• Kathleen Critch
      June 03, 2014 - 20:15

      Dear Pat Baker, I couldn’t agree more. Knowing someone who has done both chemotherapy and interferon and ribavirin treatments, for Hepatitis C, I can tell you that the interferon and ribavirin treatment was worse for the patient than the chemotherapy. Below is a link to the Canadian Liver Foundation who have a great page on Hepatitis C including but not limited to “Who should get tested for Hepatitis C?” and “Who is most at risk of contracting Hepatitis C?” According to Health Canada’s Hepatitis C Website of the estimated cases of Hepatitis C in Canada “Approximately 21% of those individuals don't know they are infected and remain undiagnosed.” Canadian Liver Foundation, Hepatitis C - http://www.liver.ca/liver-disease/types/viral_hepatitis/Hepatitis_C.aspx#2 Hepatitis C – Public Health Agency of Canada - http://www.phac-aspc.gc.ca/hepc/index-eng.php

  • Scot
    May 31, 2014 - 12:31

    I had one tattoo in my life and I contracted hep-c from it. Please approve these drugs so I can live.

    • Kathleen Critch
      June 03, 2014 - 20:12

      Dear Scot, I encourage you, if you haven’t already, to contact your MLA, the Premier of PEI and the Minister of Health and Wellness to voice your opinion. Let them know your story and that you require these medications. Ask family and friends to contact the government to request the medications be added to the formulary. Let anyone you think may also be at risk to get tested so that they can start getting the proper care they need. I have provided below the email addresses of the office of the Premier and the Minister of Health and Wellness as well as the websites to locate in which district you reside and the MLA for your district. Honourable Premier Robert Ghiz, Premier of Prince Edward Island - preimer@gov.pe.ca Honourable Minister Doug Currie, Minister of Health and Wellness - dwcurrie@gov.pe.ca How to find your district - http://www.electionspei.ca/provincial/districts/find/index.php List of PEI MLAs - http://assembly.pe.ca/index.php3?number=1024555&lang=E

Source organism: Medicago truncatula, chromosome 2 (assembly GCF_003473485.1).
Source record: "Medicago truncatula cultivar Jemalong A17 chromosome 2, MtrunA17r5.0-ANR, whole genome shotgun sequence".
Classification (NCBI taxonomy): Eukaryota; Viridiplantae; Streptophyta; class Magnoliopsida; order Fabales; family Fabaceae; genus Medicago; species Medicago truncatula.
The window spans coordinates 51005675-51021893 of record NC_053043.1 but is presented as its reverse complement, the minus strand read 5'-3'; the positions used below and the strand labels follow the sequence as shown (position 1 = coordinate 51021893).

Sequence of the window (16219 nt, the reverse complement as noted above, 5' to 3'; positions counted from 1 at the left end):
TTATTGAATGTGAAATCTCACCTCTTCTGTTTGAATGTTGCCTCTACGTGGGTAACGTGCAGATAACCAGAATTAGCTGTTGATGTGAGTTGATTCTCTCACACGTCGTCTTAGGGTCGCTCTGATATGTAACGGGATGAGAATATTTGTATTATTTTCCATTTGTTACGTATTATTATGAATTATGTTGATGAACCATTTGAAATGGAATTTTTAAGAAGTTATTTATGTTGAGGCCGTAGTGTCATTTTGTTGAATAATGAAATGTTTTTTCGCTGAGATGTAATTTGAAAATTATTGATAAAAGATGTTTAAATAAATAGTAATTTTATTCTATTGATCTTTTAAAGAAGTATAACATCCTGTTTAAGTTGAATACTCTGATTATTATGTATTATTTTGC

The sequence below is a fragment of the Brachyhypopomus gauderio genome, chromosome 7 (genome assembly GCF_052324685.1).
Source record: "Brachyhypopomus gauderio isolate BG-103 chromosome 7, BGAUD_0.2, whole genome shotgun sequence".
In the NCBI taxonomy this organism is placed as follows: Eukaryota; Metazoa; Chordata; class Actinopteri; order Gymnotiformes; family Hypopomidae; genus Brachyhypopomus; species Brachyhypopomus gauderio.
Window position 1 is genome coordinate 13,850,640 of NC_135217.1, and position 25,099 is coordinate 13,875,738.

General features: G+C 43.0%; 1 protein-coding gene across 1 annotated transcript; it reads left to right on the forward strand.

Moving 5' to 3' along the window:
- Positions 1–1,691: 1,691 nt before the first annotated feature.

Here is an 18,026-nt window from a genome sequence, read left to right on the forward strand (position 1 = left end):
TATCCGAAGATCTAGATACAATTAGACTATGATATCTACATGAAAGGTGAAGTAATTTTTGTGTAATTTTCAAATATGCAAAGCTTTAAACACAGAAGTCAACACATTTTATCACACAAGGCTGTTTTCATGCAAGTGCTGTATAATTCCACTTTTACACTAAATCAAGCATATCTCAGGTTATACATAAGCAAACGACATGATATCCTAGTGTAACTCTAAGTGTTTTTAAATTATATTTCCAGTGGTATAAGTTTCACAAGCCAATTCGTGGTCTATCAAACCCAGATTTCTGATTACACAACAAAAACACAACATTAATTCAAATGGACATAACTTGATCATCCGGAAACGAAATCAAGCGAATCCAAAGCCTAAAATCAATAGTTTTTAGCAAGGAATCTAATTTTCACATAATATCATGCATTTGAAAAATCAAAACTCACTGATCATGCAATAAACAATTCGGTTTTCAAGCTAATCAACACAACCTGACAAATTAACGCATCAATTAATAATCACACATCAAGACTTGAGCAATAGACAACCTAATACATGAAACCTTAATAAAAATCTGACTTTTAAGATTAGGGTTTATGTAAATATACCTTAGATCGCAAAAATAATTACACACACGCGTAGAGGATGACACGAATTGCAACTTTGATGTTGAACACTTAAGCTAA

• TheBigPrice
    May 31, 2014 - 10:01

    When I met with Michael Mayne and Doug Currie last June about the addiction issue, he said "the real cost to PEI is going to be increased hepatitis c cases" and yet, what progress has been made? I personally know 4 addicted youth that have developed hep c since that meeting... they couldn't get methadone or any help but when they got hep c, zoom.... right to the top of the methadone list... when it was too late. Approve these drugs, PEI Gov, you played a huge part in allowing this disease to spread.